For Cuban Newswoman Yailen Insua, Crossing the Darien Jungle was Less Dangerous than the Mexican Mafia

Yailén Insúa arrived in the United States on the day of her 43rd birthday. (Courtesy)

14ymedio bigger14ymedio, Havana, 23 December 2022 — Yailén Insúa Alarcón, former director of the Cuban Television Information System and the morning program Buenos Días, arrived in the United States on December 19 after a complicated journey through the Darién jungle, and after being scammed and detained in Mexico. “I arrived in the land of liberty on December 19 at 2:00 in the morning, on my birthday. I was  blessed, as I say, it was the best gift I could have,” the journalist tells 14ymedio from Jacksonville, Florida.

Insúa arrived in Colombia accompanied by her husband, Boris Luis Llamo Salgado, on February 5, 2022. The journalist planned to stop at El Dorado airport, in Bogotá, to get to Nicaragua and continue, like so many Cubans, her trip to the United States. But the situation became more complicated when Managua refused to let her enter the country, leaving her stranded in Colombia. Insúa’s fear was being returned to Cuba where the authorities would retaliate against her. “My biggest fear was setting foot in the José Martí airport in Havana because I knew they would be waiting for me,” she told this newspaper.

In mid-February, a Colombian judge granted Insúa and her husband, a member of the Yoruba Cultural Association, a safe conduct pass for 48 hours, thanks to which they both were able to leave the airport and seek asylum in the country. But in October, after several months of waiting, the authorities rejected her request. Although the case was in the hands of the Supreme Court, the former official attributes the judicial decision to Gustavo Petro’s electoral triumph.

“Coincidentally, you know that Cuba is the guarantor of the peace talks between the National Liberation Army in Colombia and the Government. And, well, it seems that they also decided to take sides with the Cuban government and not approve my asylum application,” says the journalist, who just turned 43.

“So I told my husband: ’We have to get out of here, we are in danger, we have just been denied asylum after so long,’” she continues. At that time, both decided to follow the route they had planned from Nicaragua, only starting from much further back and going through the dangerous passage of the Darién jungle. According to data from the Ministry of Public Security of Panama, about 5,530 Cubans crossed that way between January and November.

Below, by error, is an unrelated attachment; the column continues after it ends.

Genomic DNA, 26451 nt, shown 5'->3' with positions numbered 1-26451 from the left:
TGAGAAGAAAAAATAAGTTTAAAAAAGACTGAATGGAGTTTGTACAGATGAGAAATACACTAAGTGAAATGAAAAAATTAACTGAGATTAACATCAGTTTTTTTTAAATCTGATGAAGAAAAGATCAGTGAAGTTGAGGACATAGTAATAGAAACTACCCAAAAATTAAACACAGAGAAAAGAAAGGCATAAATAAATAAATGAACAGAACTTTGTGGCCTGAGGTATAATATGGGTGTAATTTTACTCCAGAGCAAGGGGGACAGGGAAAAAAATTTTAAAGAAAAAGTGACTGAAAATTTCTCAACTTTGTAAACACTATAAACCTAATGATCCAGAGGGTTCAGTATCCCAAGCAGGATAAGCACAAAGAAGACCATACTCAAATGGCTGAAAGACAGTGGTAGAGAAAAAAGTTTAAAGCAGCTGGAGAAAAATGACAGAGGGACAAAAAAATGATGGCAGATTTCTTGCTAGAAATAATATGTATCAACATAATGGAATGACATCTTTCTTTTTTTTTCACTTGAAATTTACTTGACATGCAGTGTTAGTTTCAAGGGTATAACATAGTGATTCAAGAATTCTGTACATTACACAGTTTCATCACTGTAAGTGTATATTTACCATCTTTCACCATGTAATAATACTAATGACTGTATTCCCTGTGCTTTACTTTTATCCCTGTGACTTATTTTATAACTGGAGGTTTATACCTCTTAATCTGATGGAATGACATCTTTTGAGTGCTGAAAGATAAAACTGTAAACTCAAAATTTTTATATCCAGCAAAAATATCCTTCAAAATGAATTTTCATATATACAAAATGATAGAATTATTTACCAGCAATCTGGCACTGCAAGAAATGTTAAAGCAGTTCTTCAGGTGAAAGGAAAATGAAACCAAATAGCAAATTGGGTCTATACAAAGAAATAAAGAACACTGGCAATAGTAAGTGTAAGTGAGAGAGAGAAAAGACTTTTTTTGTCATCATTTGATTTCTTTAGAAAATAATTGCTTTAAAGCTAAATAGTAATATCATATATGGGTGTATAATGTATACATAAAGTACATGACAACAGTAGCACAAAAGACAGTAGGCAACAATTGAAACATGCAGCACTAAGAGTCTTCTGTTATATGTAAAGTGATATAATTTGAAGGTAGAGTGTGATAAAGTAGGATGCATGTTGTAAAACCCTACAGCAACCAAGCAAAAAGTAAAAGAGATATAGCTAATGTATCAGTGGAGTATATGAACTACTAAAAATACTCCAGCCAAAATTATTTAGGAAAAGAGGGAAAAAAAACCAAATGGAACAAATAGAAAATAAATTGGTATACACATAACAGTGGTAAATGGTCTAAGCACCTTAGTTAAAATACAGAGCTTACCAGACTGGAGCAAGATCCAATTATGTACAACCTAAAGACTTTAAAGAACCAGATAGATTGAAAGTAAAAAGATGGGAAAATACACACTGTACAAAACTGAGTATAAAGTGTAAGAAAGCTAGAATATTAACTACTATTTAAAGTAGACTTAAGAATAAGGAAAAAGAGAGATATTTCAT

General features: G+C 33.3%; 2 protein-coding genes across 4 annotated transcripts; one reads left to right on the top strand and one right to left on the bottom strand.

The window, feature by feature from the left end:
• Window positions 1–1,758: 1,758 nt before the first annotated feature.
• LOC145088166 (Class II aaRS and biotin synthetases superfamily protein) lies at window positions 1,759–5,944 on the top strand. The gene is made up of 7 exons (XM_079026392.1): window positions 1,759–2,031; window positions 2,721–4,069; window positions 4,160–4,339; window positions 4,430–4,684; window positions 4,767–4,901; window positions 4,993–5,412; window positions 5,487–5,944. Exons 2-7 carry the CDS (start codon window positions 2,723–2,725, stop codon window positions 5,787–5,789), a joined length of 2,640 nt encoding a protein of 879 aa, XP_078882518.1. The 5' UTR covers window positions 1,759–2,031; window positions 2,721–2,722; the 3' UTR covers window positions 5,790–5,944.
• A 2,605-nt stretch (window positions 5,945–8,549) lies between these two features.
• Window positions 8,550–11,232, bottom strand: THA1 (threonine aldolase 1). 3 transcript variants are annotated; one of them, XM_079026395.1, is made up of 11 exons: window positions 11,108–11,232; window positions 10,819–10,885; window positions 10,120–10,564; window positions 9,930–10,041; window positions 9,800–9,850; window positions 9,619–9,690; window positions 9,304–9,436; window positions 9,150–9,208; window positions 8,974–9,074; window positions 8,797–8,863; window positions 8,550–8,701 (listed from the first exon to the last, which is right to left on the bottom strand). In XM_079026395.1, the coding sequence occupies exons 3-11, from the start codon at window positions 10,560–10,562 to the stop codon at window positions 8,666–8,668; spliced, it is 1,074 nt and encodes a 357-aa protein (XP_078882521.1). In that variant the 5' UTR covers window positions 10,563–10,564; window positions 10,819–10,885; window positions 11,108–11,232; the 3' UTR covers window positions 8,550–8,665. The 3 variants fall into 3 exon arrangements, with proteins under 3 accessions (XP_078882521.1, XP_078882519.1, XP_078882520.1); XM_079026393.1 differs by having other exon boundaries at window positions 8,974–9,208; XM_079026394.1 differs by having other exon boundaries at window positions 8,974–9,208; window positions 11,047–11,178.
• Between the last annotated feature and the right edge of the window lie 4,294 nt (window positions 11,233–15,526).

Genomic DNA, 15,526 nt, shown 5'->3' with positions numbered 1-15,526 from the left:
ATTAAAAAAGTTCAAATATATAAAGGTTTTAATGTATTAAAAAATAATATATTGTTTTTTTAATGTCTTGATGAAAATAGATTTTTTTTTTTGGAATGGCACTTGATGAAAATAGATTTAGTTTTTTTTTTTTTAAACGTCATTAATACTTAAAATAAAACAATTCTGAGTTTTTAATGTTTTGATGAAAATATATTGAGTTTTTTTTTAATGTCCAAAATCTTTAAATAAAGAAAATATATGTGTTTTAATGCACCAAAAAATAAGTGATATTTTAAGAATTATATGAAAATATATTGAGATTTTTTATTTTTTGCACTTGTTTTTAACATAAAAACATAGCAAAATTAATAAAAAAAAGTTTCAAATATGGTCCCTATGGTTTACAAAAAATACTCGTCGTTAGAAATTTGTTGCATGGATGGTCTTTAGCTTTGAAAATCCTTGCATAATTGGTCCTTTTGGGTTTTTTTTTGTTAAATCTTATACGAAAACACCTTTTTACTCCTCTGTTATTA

“The journey through Central America was quite easy, despite everything, after I passed the Darien. What was the problem? Arriving in Mexico. It took us twenty-some days to get to the United States, because when we arrived in Puebla I was detained for 10 days; that is, kidnapped in a house because a coyote scammed us and they didn’t let us leave,” reveals Insúa, who is forceful about what she experienced in that country: “Mexico is a mafia,” she says.

The journalist and her husband paid again and finally crossed the Rio Grande just four days ago. “When we crossed there was no Border Patrol. We walked two kilometers to a road and there I made a call to 911, which must be registered with my name, saying that we were a group of Cuban migrants, Hondurans, two Peruvians… We ask that, please, send the Border Patrol to pick us up. At that moment the sheriff came; they sent us to the Patrol and so I got here, to this country,” she says.

Insúa Alarcón was harshly attacked, after her arrival in Colombia, by Cuban influencer Alexander Otaola. He was going to warn the media not to allow the journalist to enter and described her as an “infiltrator.”

“I called them and said: ’Don’t give them asylum, don’t give them anything, because there are people who arrive, get asylum, start work at Radio Caracolm, and from Radio Caracol they begin to undermine Colombian democracy,’” he said on his program Hola! OtaOla.

Insúa Alarcón, however, says she suspects that Cuban intelligence has set its sights on her. “Since the media is saying that I arrived in the United States, coincidentally, I have received 43 friend requests from people I don’t know. So State Security is starting to work,” she concludes.

Translated by Regina Anavy


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